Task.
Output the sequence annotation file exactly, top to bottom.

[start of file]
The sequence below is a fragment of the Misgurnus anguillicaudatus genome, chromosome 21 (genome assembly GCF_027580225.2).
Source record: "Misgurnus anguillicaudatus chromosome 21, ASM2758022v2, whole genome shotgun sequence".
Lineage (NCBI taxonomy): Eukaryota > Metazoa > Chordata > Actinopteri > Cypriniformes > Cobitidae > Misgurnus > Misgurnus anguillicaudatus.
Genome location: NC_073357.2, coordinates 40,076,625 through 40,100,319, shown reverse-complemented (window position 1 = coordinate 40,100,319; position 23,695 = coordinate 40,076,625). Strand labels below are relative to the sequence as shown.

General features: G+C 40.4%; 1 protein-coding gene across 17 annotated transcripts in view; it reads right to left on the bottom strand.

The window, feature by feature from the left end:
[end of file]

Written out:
The sequence below is a fragment of the Misgurnus anguillicaudatus genome, chromosome 21 (genome assembly GCF_027580225.2).
Source record: "Misgurnus anguillicaudatus chromosome 21, ASM2758022v2, whole genome shotgun sequence".
Lineage (NCBI taxonomy): Eukaryota > Metazoa > Chordata > Actinopteri > Cypriniformes > Cobitidae > Misgurnus > Misgurnus anguillicaudatus.
Genome location: NC_073357.2, coordinates 40,076,625 through 40,100,319, shown reverse-complemented (window position 1 = coordinate 40,100,319; position 23,695 = coordinate 40,076,625). Strand labels below are relative to the sequence as shown.

General features: G+C 40.4%; 1 protein-coding gene across 17 annotated transcripts in view; it reads right to left on the bottom strand.

The window, feature by feature from the left end: